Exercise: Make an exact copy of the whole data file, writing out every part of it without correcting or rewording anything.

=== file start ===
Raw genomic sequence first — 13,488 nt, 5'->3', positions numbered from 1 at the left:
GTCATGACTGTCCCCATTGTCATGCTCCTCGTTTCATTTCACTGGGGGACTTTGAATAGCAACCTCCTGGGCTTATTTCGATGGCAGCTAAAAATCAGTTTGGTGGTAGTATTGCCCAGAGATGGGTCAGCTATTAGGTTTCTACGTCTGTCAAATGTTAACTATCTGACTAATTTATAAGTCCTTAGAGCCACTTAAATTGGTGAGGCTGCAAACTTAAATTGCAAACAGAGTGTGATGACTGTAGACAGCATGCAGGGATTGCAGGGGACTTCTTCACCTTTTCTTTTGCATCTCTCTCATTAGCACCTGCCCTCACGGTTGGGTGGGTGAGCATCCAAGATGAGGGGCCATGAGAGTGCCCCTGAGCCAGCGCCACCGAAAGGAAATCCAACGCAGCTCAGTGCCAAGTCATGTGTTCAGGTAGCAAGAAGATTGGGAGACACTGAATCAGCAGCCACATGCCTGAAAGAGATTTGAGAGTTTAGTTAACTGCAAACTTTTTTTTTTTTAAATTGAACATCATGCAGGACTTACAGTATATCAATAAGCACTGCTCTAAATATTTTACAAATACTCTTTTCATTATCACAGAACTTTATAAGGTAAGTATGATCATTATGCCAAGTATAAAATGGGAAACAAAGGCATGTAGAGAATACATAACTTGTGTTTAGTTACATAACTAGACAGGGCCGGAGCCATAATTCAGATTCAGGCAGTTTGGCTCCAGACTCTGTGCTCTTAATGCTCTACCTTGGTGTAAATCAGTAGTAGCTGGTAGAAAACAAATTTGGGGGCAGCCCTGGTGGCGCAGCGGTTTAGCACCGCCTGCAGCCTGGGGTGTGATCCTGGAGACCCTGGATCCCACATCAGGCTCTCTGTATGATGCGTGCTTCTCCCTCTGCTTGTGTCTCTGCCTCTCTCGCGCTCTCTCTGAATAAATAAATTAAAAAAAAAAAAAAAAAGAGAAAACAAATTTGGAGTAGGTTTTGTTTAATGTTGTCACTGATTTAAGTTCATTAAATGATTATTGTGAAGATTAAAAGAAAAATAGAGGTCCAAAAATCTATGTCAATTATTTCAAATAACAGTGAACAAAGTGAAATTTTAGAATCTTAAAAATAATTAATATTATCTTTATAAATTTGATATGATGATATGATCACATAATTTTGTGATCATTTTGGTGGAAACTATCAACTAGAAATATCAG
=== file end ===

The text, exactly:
Raw genomic sequence first — 13,488 nt, 5'->3', positions numbered from 1 at the left:
GTCATGACTGTCCCCATTGTCATGCTCCTCGTTTCATTTCACTGGGGGACTTTGAATAGCAACCTCCTGGGCTTATTTCGATGGCAGCTAAAAATCAGTTTGGTGGTAGTATTGCCCAGAGATGGGTCAGCTATTAGGTTTCTACGTCTGTCAAATGTTAACTATCTGACTAATTTATAAGTCCTTAGAGCCACTTAAATTGGTGAGGCTGCAAACTTAAATTGCAAACAGAGTGTGATGACTGTAGACAGCATGCAGGGATTGCAGGGGACTTCTTCACCTTTTCTTTTGCATCTCTCTCATTAGCACCTGCCCTCACGGTTGGGTGGGTGAGCATCCAAGATGAGGGGCCATGAGAGTGCCCCTGAGCCAGCGCCACCGAAAGGAAATCCAACGCAGCTCAGTGCCAAGTCATGTGTTCAGGTAGCAAGAAGATTGGGAGACACTGAATCAGCAGCCACATGCCTGAAAGAGATTTGAGAGTTTAGTTAACTGCAAACTTTTTTTTTTTTAAATTGAACATCATGCAGGACTTACAGTATATCAATAAGCACTGCTCTAAATATTTTACAAATACTCTTTTCATTATCACAGAACTTTATAAGGTAAGTATGATCATTATGCCAAGTATAAAATGGGAAACAAAGGCATGTAGAGAATACATAACTTGTGTTTAGTTACATAACTAGACAGGGCCGGAGCCATAATTCAGATTCAGGCAGTTTGGCTCCAGACTCTGTGCTCTTAATGCTCTACCTTGGTGTAAATCAGTAGTAGCTGGTAGAAAACAAATTTGGGGGCAGCCCTGGTGGCGCAGCGGTTTAGCACCGCCTGCAGCCTGGGGTGTGATCCTGGAGACCCTGGATCCCACATCAGGCTCTCTGTATGATGCGTGCTTCTCCCTCTGCTTGTGTCTCTGCCTCTCTCGCGCTCTCTCTGAATAAATAAATTAAAAAAAAAAAAAAAAAGAGAAAACAAATTTGGAGTAGGTTTTGTTTAATGTTGTCACTGATTTAAGTTCATTAAATGATTATTGTGAAGATTAAAAGAAAAATAGAGGTCCAAAAATCTATGTCAATTATTTCAAATAACAGTGAACAAAGTGAAATTTTAGAATCTTAAAAATAATTAATATTATCTTTATAAATTTGATATGATGATATGATCACATAATTTTGTGATCATTTTGGTGGAAACTATCAACTAGAAATATCAG